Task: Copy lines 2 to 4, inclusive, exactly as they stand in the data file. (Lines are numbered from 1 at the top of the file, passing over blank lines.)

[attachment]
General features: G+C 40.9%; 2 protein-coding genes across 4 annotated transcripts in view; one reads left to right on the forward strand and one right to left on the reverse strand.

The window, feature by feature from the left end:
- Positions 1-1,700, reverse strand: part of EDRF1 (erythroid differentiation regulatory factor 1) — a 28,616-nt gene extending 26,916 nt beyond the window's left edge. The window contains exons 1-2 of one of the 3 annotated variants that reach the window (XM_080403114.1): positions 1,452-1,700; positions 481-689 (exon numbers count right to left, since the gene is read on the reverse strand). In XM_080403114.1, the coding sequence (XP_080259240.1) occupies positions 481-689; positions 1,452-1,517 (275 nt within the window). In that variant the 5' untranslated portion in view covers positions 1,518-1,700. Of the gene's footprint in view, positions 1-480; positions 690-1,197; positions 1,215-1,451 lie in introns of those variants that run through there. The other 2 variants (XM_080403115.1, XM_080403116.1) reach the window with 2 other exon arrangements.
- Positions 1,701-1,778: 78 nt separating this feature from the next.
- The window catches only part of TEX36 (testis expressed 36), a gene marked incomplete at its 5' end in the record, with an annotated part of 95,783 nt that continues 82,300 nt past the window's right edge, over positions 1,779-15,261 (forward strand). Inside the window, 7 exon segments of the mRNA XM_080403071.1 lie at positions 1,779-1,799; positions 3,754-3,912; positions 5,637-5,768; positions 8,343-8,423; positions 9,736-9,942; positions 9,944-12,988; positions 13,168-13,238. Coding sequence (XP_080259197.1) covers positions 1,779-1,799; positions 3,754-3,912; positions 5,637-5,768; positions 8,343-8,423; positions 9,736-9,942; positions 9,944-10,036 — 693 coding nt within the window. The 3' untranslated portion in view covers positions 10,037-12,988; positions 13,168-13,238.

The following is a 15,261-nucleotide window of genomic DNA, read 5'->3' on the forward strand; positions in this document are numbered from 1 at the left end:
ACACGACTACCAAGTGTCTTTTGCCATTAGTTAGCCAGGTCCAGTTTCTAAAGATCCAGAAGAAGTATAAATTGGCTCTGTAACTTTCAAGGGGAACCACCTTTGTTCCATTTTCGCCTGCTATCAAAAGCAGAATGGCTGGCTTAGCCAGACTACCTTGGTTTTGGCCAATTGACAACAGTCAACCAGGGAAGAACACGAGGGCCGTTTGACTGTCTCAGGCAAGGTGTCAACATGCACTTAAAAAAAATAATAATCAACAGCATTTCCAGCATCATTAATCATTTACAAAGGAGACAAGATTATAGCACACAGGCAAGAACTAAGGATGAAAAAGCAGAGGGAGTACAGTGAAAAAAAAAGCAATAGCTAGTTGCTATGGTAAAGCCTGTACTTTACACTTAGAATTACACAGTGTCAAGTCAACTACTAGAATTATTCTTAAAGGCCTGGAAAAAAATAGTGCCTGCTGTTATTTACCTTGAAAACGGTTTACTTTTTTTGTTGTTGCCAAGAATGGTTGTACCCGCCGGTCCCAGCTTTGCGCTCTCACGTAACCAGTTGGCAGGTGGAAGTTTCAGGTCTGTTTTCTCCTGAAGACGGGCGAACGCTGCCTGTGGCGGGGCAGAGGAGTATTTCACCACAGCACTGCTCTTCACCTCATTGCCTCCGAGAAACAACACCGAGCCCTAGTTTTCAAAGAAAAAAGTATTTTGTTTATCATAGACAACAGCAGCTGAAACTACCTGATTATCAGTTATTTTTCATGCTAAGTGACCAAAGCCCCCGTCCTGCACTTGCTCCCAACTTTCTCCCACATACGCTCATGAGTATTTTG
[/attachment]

The window, feature by feature from the left end:
- Positions 1-1,700, reverse strand: part of EDRF1 (erythroid differentiation regulatory factor 1) — a 28,616-nt gene extending 26,916 nt beyond the window's left edge. The window contains exons 1-2 of one of the 3 annotated variants that reach the window (XM_080403114.1): positions 1,452-1,700; positions 481-689 (exon numbers count right to left, since the gene is read on the reverse strand). In XM_080403114.1, the coding sequence (XP_080259240.1) occupies positions 481-689; positions 1,452-1,517 (275 nt within the window). In that variant the 5' untranslated portion in view covers positions 1,518-1,700. Of the gene's footprint in view, positions 1-480; positions 690-1,197; positions 1,215-1,451 lie in introns of those variants that run through there. The other 2 variants (XM_080403115.1, XM_080403116.1) reach the window with 2 other exon arrangements.
- Positions 1,701-1,778: 78 nt separating this feature from the next.